Subtle shades of family psychology

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TO NDR bobbert and robertson Supplied Lisa Bobbert (Pearl) and Aleks Robertson as Pearls son in Shades.

FORMING part of the 18th South African Women’s Art Festival at the Playhouse is the production Shades, starring popular stage actress Lisa Bobbert, Jane Ross, Louis van Eeden and Aleks Robertson.

Written by Sharman Macdonald and directed by Ralph Lawson, Shades is a thought-provoking play that portrays a young widow, Pearl (Bobbert), who bitterly resents her husband for dying and leaving her with the prospect of a lonely old age.

Like many women in her position, Pearl is frightened by the onset of middle age and prepares frantically for a special night out, which changes her life completely.

Tonight chatted to Bobbert about the production and her reasons for wanting to play the role of Pearl.

Elaborating on the storyline, Bobbert says the play is fitting for the festival because so many women will be able to relate to it: “The relationship between the mom (Pearl) and the little boy is a human interest story. You see the psychology that goes on between the middle-aged mom and the 10-year-old son. And because there’s no dad, there’s such pressure for the boy to be the man of the house at a young age.

“Even though he’s only 10, he has to grow up quickly. Also, Pearl’s mother is very demanding, critical and overbearing, and you can see that Pearl is also the same way with her son. So it’s a very psychological look at Pearl, the son and the granny. You can see how the generations have affected each other.”

The character Bobbert portrays is very lonely and dark. I ask the actress what her thoughts were on reading the script, and if the play has some light-hearted moments to offset the weighty subject matter.

“When I read the script, I couldn’t put it down. I was engrossed in it the first time I read it. I started crying at some parts. It’s such an interesting story, and I can definitely relate to it. It’s real food for thought.”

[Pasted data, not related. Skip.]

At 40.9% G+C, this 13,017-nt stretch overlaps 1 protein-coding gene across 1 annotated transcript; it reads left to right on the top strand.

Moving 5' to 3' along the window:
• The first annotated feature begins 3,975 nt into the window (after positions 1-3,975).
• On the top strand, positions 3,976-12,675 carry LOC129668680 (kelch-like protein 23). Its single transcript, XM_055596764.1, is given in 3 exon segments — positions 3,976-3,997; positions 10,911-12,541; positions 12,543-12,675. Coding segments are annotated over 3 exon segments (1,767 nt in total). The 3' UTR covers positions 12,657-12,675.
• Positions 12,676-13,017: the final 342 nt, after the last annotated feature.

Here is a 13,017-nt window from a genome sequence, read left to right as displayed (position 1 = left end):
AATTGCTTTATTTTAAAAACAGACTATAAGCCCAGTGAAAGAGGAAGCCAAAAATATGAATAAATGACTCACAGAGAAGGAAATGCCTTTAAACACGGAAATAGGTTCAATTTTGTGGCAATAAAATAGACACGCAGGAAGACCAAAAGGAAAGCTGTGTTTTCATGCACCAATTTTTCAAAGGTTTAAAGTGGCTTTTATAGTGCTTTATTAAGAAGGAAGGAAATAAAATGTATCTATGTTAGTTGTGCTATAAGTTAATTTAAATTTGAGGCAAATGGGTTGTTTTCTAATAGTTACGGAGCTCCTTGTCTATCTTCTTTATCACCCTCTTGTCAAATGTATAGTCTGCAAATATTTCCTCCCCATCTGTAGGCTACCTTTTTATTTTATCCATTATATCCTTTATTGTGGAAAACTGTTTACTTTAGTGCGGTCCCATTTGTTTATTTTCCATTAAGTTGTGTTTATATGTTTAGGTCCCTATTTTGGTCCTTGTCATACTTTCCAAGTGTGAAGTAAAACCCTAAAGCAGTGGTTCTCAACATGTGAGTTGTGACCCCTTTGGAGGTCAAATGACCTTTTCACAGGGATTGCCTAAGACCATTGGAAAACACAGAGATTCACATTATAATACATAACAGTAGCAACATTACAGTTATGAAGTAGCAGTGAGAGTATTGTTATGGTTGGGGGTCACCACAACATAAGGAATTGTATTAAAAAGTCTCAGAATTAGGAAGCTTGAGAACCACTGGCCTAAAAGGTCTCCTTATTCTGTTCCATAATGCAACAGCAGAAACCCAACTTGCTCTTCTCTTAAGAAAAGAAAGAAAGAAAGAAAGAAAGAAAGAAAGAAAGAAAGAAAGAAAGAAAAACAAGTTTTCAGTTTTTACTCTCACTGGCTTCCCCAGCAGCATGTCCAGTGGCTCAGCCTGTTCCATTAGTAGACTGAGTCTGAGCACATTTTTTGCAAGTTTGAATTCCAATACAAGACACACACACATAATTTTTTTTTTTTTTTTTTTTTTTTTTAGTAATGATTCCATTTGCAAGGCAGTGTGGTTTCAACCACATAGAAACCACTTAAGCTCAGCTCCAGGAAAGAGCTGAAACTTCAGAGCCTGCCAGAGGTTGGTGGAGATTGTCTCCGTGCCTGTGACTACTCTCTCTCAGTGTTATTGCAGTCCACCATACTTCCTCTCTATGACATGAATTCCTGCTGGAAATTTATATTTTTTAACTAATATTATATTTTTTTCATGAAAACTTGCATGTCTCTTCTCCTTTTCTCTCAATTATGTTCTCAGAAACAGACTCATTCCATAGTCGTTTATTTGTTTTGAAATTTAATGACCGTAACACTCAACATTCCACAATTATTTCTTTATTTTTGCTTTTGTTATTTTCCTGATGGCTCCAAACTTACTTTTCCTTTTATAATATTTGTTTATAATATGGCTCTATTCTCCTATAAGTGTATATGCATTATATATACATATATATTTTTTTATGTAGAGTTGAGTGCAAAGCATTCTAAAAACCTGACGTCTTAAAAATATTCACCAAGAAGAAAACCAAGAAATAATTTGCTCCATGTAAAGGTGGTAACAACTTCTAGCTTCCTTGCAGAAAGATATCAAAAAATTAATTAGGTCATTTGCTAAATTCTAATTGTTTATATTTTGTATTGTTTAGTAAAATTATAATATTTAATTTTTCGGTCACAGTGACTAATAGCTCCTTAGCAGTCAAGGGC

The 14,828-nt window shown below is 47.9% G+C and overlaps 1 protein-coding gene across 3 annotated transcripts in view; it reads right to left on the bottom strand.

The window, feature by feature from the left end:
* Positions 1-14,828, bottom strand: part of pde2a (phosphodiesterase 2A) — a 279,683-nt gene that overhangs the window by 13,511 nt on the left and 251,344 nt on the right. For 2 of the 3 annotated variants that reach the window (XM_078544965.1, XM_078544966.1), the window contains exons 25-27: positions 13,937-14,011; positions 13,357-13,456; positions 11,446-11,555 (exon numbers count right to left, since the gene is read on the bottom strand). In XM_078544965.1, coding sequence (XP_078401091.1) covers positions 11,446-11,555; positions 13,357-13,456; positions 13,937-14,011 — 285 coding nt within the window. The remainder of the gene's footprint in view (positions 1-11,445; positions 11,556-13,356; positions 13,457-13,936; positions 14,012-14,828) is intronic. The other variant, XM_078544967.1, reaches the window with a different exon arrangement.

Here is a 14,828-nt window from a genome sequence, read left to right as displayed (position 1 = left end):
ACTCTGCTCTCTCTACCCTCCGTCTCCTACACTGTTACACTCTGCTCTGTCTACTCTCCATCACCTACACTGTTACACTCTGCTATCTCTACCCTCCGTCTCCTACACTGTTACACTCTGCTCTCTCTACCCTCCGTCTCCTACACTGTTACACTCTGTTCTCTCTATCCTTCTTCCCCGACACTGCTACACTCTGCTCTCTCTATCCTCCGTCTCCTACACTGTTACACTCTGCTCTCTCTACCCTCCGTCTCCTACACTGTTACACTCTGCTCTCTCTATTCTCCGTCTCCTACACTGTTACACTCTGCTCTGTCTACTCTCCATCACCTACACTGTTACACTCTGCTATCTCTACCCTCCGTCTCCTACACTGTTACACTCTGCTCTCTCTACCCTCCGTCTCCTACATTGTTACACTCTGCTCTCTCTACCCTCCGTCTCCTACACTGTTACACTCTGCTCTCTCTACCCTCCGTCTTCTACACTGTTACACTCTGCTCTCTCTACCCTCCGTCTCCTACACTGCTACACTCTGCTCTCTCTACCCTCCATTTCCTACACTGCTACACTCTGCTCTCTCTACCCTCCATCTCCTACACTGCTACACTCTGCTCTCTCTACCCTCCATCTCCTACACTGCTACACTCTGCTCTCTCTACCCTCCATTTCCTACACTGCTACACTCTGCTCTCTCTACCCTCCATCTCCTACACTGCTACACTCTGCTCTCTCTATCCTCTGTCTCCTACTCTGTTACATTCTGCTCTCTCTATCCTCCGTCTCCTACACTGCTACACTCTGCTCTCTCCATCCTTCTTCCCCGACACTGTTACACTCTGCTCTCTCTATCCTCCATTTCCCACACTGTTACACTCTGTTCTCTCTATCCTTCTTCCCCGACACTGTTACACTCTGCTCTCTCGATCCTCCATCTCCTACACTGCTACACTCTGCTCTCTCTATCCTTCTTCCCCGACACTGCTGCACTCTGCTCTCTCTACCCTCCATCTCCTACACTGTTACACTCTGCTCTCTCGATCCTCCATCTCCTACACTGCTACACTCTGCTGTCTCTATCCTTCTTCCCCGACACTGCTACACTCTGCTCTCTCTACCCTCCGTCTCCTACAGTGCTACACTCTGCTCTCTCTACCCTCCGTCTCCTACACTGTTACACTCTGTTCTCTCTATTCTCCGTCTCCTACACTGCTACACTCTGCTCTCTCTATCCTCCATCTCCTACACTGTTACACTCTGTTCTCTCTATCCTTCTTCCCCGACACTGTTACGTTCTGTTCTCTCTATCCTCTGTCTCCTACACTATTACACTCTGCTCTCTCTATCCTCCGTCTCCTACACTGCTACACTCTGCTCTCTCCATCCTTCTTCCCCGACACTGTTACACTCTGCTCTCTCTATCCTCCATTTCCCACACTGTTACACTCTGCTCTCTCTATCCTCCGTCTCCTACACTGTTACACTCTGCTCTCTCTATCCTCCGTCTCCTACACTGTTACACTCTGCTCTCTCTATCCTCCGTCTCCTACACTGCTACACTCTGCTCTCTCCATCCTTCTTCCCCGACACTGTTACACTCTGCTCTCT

Bobbert says the play’s director, Lawson, has amazing insight: “He really made me understand every line and every sentence. He has a discussion around each sentence, and he makes you look at all the layers of the character. I have only worked with Ralph in big musicals before, but this play is very real, and I love the attention to detail.”

Bobbert says audiences who come to see the play will have a thought-provoking evening in store.

Women’s Arts Fest

Shades stages at the Playhouse Women’s Arts Fest from August 28 to 31. The fest opens on Friday and runs until August 31. Some of the highlights this year include:

MUSIC: For a musical treat featuring some of the biggest names on stage, don’t miss the Gala Concert at the Opera theatre on Wednesday, August 27, where leading kwaito group Mafikizolo tops the bill.

DANCE: Mark Hawkins’ presentation From Then ’Til Now is an artistic work that honours and celebrates the many people and issues that have helped mould South Africa into the country it is today.

CHILDREN’S THEATRE: The Playhouse Company’s Children’s Theatre Fun Day, for children aged 6 to 12, takes place between 10am and 2pm on August 23. It promises to be a lot of fun. It includes a movement workshop, drumming, face-painting, puppetry and loads of entertainment. Tickets are R50 a child.


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